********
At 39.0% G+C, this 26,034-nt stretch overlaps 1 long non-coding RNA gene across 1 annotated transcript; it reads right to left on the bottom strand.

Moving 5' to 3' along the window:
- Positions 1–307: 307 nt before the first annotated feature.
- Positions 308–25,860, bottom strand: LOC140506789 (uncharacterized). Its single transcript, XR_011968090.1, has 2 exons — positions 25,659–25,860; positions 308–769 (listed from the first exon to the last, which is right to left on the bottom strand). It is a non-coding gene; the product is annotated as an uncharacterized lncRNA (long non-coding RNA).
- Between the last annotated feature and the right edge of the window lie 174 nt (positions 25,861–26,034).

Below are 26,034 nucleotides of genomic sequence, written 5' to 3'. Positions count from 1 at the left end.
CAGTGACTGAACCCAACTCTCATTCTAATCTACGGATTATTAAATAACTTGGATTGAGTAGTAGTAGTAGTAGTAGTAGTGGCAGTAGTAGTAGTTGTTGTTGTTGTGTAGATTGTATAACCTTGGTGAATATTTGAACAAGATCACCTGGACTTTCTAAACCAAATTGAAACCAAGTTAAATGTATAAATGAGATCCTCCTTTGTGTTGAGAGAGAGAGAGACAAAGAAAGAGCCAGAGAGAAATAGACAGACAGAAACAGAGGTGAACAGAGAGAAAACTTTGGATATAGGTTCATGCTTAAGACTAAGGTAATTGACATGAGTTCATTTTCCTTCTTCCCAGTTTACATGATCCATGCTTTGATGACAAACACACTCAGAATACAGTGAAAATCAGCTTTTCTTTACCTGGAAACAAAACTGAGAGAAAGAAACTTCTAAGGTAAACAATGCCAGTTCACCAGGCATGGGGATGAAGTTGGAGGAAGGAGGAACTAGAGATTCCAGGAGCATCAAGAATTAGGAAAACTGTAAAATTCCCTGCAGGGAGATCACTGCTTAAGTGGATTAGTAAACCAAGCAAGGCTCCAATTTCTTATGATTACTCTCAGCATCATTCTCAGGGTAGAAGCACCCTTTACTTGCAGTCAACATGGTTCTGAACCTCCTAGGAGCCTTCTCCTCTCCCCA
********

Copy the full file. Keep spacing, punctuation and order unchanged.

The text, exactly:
At 39.0% G+C, this 26,034-nt stretch overlaps 1 long non-coding RNA gene across 1 annotated transcript; it reads right to left on the bottom strand.

Moving 5' to 3' along the window:
- Positions 1–307: 307 nt before the first annotated feature.
- Positions 308–25,860, bottom strand: LOC140506789 (uncharacterized). Its single transcript, XR_011968090.1, has 2 exons — positions 25,659–25,860; positions 308–769 (listed from the first exon to the last, which is right to left on the bottom strand). It is a non-coding gene; the product is annotated as an uncharacterized lncRNA (long non-coding RNA).
- Between the last annotated feature and the right edge of the window lie 174 nt (positions 25,861–26,034).

Below are 26,034 nucleotides of genomic sequence, written 5' to 3'. Positions count from 1 at the left end.
CAGTGACTGAACCCAACTCTCATTCTAATCTACGGATTATTAAATAACTTGGATTGAGTAGTAGTAGTAGTAGTAGTAGTGGCAGTAGTAGTAGTTGTTGTTGTTGTGTAGATTGTATAACCTTGGTGAATATTTGAACAAGATCACCTGGACTTTCTAAACCAAATTGAAACCAAGTTAAATGTATAAATGAGATCCTCCTTTGTGTTGAGAGAGAGAGAGACAAAGAAAGAGCCAGAGAGAAATAGACAGACAGAAACAGAGGTGAACAGAGAGAAAACTTTGGATATAGGTTCATGCTTAAGACTAAGGTAATTGACATGAGTTCATTTTCCTTCTTCCCAGTTTACATGATCCATGCTTTGATGACAAACACACTCAGAATACAGTGAAAATCAGCTTTTCTTTACCTGGAAACAAAACTGAGAGAAAGAAACTTCTAAGGTAAACAATGCCAGTTCACCAGGCATGGGGATGAAGTTGGAGGAAGGAGGAACTAGAGATTCCAGGAGCATCAAGAATTAGGAAAACTGTAAAATTCCCTGCAGGGAGATCACTGCTTAAGTGGATTAGTAAACCAAGCAAGGCTCCAATTTCTTATGATTACTCTCAGCATCATTCTCAGGGTAGAAGCACCCTTTACTTGCAGTCAACATGGTTCTGAACCTCCTAGGAGCCTTCTCCTCTCCCCA